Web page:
Purpose of review: Inflammation-induced osteolysis is a problem in both inflammatory arthritis and total joint arthroplasty. New drug therapies have been shown to slow, halt, or even reverse the osteolysis associated with inflammatory arthritis. Unfortunately, similar advances in the medical treatment of periprosthetic osteolysis have not occurred. This review will update the state of periprosthetic osteolysis. Recent findings: Preliminary results with phase I and II clinical trials with AMG-162, a human IgG2 that binds receptor activator of nuclear factor κB (RANK) ligand, have been reported. Based on these results AMG-162 appears to be safe and to have a potent effect on osteoclast function. Based on animal studies, it is expected that regents such as AMG-162 that block RANK-ligand/RANK interaction will have activity in inflammation-induced osteolysis. Volumetric three-dimensional and magnetic resonance imaging scans for detecting and quantifying periprosthetic osteolysis have been validated in cadaver studies. Lymphocytic infiltrates and positive skin tests to cobalt have been found in patients with periprosthetic osteolysis after second generation metal-on-metal prostheses. These findings again raise the question of whether metal allergy may contribute to implant failure in these patients. A new subset of T helper cells that are neither Th1 nor Th2, but secrete a unique pattern of cytokines including IL-17, has recently been discovered. The importance of these cells in modifying particle-induced osteolysis remains to be determined. Summary: There have been significant advances in our understanding of periprosthetic osteolysis, imaging technology to quantify osteolysis, and drug development. The time now seems ripe to translate these advances in clinical trials.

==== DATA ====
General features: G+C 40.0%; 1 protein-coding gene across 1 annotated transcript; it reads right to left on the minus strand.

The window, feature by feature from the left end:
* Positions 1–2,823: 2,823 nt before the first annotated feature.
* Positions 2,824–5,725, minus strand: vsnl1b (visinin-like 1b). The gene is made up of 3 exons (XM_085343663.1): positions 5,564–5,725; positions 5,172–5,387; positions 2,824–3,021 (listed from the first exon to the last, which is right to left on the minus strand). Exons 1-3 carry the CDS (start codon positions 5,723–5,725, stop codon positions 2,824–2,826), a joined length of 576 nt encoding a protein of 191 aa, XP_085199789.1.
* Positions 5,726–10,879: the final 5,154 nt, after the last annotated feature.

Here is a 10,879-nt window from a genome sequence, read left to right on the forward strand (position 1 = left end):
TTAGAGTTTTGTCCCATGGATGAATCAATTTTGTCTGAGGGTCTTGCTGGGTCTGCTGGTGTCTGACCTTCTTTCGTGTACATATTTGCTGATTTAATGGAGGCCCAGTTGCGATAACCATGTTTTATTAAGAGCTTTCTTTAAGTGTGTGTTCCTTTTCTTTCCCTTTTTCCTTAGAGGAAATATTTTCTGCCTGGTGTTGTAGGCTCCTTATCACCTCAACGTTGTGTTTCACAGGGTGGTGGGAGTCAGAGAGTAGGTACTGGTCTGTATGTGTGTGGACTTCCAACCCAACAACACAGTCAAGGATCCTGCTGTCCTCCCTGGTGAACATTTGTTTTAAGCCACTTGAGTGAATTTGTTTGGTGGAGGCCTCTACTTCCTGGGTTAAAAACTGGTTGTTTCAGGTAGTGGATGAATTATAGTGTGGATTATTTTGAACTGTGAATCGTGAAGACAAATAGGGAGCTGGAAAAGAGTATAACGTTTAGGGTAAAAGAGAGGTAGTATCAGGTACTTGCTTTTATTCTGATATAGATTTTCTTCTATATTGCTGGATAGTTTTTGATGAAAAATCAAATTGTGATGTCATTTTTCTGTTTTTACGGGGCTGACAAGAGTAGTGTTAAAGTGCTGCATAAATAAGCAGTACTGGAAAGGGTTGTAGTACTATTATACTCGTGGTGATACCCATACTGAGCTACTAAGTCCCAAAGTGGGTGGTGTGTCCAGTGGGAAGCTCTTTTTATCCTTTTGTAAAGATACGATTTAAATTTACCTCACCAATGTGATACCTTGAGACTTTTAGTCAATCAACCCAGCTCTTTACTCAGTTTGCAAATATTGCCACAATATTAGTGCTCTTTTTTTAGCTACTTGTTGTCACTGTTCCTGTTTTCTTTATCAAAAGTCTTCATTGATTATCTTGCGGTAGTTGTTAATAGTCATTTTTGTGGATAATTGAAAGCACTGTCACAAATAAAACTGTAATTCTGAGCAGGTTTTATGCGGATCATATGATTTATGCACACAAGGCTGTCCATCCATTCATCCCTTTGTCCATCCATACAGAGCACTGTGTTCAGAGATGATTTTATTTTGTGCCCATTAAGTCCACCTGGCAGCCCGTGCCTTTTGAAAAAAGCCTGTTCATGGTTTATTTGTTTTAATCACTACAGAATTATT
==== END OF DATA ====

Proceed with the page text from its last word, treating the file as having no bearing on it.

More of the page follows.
|Number of pages
|Current opinion in rheumatology
|Published - Jan 2006
- Hip arthroplasty
- Metal hypersensitivity